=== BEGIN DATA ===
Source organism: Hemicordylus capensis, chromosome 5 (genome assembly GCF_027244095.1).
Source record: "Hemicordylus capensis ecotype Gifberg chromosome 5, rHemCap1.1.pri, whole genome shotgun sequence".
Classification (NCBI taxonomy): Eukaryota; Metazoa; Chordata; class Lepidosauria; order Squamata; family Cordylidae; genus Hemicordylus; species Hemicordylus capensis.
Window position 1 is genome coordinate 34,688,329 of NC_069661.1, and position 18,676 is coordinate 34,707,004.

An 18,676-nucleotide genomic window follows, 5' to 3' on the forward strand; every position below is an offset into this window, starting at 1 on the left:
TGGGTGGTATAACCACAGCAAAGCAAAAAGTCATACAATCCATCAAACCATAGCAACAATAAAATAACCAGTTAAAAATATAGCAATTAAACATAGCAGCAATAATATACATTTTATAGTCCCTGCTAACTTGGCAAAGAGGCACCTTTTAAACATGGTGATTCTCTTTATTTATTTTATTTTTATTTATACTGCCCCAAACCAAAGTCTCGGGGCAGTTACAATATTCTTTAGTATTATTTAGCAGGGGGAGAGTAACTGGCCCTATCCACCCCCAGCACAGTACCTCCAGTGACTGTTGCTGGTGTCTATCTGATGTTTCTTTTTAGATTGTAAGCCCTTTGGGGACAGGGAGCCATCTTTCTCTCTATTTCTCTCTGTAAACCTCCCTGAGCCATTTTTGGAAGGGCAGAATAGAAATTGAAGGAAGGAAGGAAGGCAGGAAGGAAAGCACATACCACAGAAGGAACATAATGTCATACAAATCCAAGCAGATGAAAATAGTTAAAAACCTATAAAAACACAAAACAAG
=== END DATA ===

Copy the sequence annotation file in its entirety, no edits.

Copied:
Source organism: Hemicordylus capensis, chromosome 5 (genome assembly GCF_027244095.1).
Source record: "Hemicordylus capensis ecotype Gifberg chromosome 5, rHemCap1.1.pri, whole genome shotgun sequence".
Classification (NCBI taxonomy): Eukaryota; Metazoa; Chordata; class Lepidosauria; order Squamata; family Cordylidae; genus Hemicordylus; species Hemicordylus capensis.
Window position 1 is genome coordinate 34,688,329 of NC_069661.1, and position 18,676 is coordinate 34,707,004.

An 18,676-nucleotide genomic window follows, 5' to 3' on the forward strand; every position below is an offset into this window, starting at 1 on the left:
TGGGTGGTATAACCACAGCAAAGCAAAAAGTCATACAATCCATCAAACCATAGCAACAATAAAATAACCAGTTAAAAATATAGCAATTAAACATAGCAGCAATAATATACATTTTATAGTCCCTGCTAACTTGGCAAAGAGGCACCTTTTAAACATGGTGATTCTCTTTATTTATTTTATTTTTATTTATACTGCCCCAAACCAAAGTCTCGGGGCAGTTACAATATTCTTTAGTATTATTTAGCAGGGGGAGAGTAACTGGCCCTATCCACCCCCAGCACAGTACCTCCAGTGACTGTTGCTGGTGTCTATCTGATGTTTCTTTTTAGATTGTAAGCCCTTTGGGGACAGGGAGCCATCTTTCTCTCTATTTCTCTCTGTAAACCTCCCTGAGCCATTTTTGGAAGGGCAGAATAGAAATTGAAGGAAGGAAGGAAGGCAGGAAGGAAAGCACATACCACAGAAGGAACATAATGTCATACAAATCCAAGCAGATGAAAATAGTTAAAAACCTATAAAAACACAAAACAAG